NASHVILLE, Tenn. — All of
the 185 churches in the Nashville Baptist Association were impacted by the
record Middle Tennessee flood in some way, with some seeing nearly half the
members in their congregation suffering flood damage, the association’s
director said May 5.
The May 1-2 flood has put nearly every church in the area in disaster relief
mode, either through cleaning up the church building itself or assisting
members and neighbors who experienced flood damage, or both. Thousands of
houses were flooded after a record 13-plus inches of rain — more in some areas —
fell over a two-day period, pushing creeks and rivers far over their banks.
Although the rain stopped Sunday, many houses remained under water Wednesday.
But the Cumberland River, which crested Monday at 12 feet above flood stage,
President Obama declared four counties — Davidson, Cheatham, Williamson and
Hickman — disaster areas, and more could be added to the list. Although
Nashville has received the most national coverage, multiple other communities,
such as Clarksville, Ashland City and Franklin, sustained significant damage.
Parts of West Tennessee, including Dyersburg, also received major flooding.
“You’ve got thousands of houses that were submerged and most of those people
did not have insurance,” Rusty Sumrall, executive director of the Nashville
Baptist Association, told Baptist Press. “I think we’re in this for the long
haul. The need is so great.”
Nashville Mayor Karl Dean told The Tennessean newspaper he estimates the city
experienced at least $1 billion in damage.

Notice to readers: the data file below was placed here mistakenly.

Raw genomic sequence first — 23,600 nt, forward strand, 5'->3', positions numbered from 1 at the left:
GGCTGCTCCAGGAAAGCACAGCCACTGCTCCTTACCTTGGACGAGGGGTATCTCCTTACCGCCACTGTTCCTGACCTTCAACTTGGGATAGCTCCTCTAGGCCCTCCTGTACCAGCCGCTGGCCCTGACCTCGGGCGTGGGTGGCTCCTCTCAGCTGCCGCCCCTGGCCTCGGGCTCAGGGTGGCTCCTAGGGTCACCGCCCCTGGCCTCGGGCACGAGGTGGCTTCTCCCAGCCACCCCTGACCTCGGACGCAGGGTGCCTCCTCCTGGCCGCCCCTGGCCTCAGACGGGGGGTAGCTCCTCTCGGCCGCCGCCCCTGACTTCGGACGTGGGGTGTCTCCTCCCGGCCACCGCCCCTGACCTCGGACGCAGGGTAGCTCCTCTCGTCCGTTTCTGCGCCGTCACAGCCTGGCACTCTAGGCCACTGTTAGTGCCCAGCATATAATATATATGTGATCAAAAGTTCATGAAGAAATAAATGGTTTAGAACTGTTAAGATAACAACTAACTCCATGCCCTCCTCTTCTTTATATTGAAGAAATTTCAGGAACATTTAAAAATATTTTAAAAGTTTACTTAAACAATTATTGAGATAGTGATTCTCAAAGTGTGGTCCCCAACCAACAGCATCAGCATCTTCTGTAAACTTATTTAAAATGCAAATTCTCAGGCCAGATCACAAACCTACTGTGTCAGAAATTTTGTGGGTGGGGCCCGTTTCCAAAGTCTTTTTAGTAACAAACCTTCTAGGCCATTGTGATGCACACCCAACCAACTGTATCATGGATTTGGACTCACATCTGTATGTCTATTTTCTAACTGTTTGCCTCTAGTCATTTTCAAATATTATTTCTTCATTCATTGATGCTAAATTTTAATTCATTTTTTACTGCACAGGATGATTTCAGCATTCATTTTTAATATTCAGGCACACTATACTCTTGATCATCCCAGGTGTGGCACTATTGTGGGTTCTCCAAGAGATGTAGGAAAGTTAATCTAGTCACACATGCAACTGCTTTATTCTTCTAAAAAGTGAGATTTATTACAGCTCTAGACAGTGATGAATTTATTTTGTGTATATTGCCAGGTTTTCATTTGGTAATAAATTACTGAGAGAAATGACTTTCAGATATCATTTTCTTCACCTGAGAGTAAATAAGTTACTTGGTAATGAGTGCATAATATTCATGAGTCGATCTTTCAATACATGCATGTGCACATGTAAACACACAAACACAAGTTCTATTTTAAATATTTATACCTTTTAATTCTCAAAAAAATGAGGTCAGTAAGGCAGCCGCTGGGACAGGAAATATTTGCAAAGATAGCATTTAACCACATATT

The Tennessee Baptist Convention has set up a disaster relief fund specifically
requesting help and those wanting to volunteer.
“We’re going to need volunteers,” Sumrall said.
Around 30 churches in the association experienced at least some flood damage,
Sumrall said. A truck stop ministry at a TA Travel Center off Interstate 65 in
downtown Nashville was completely destroyed. It had a small chapel that seated
around a dozen people.
“There are thousands and thousands of people impacted,” Sumrall said.
Ricky Lee, pastor of Harpeth Heights Baptist Church in Nashville, estimates
that at least 35-40 percent of his congregation suffered “significant damage”
to their homes.
Said Sumrall, “I think you’ll have several churches where you’ll have that kind
The flood, Lee said, has led to multiple tragic stories. In one instance, a
Harpeth Heights church family — wife, teenage daughter and infant — traveled
to Louisiana for a weekend funeral service for their 47-year-old
husband/father, only to discover while gone that their house was completely
submerged and they had lost everything.
Greg Watkins, director of church support & recreation for the Nashville
Baptist Association, said more than 100 houses in his neighborhood in the
Nashville community of Bellevue were under water, not to mention “scores” of
condos in the area that also received major damage. “Multiple other
neighborhoods” around him were flooded, he said.
In West Tennessee, Joe Wright, director of missions for the Dyer Baptist
Association in Dyersburg, said Wednesday the south side of the city was still
under water, including Southside Baptist Church.
“We are looking at a 100-year flood for Dyersburg,” he said, adding that the
damage has been extensive.
Earlier this week flood assessors said that at least 461 structures in
Dyersburg had been affected by flood waters, he said. Wright said clean-up and
mud-out teams will be needed.
“We are looking at a two to four-week recovery response, if not longer,” he
(EDITOR’S NOTE — Foust is an assistant editor of Baptist Press. With reporting
by Lonnie Wilkey, editor of the Baptist and Reflector, newsjournal of the
Tennessee Baptist Convention.)